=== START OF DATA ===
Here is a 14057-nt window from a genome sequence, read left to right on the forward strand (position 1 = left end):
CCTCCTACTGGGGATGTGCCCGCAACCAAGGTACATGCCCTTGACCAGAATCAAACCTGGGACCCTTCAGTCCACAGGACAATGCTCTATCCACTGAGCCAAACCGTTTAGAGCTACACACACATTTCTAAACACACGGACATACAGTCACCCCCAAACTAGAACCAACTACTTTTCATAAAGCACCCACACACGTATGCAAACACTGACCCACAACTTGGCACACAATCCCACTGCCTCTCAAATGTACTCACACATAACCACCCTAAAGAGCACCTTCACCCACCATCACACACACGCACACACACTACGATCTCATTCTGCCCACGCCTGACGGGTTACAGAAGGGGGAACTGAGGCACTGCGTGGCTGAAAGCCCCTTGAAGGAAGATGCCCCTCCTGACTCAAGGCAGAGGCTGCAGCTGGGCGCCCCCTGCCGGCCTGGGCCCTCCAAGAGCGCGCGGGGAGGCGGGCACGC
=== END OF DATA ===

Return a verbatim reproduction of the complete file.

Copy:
Here is a 14057-nt window from a genome sequence, read left to right on the forward strand (position 1 = left end):
CCTCCTACTGGGGATGTGCCCGCAACCAAGGTACATGCCCTTGACCAGAATCAAACCTGGGACCCTTCAGTCCACAGGACAATGCTCTATCCACTGAGCCAAACCGTTTAGAGCTACACACACATTTCTAAACACACGGACATACAGTCACCCCCAAACTAGAACCAACTACTTTTCATAAAGCACCCACACACGTATGCAAACACTGACCCACAACTTGGCACACAATCCCACTGCCTCTCAAATGTACTCACACATAACCACCCTAAAGAGCACCTTCACCCACCATCACACACACGCACACACACTACGATCTCATTCTGCCCACGCCTGACGGGTTACAGAAGGGGGAACTGAGGCACTGCGTGGCTGAAAGCCCCTTGAAGGAAGATGCCCCTCCTGACTCAAGGCAGAGGCTGCAGCTGGGCGCCCCCTGCCGGCCTGGGCCCTCCAAGAGCGCGCGGGGAGGCGGGCACGC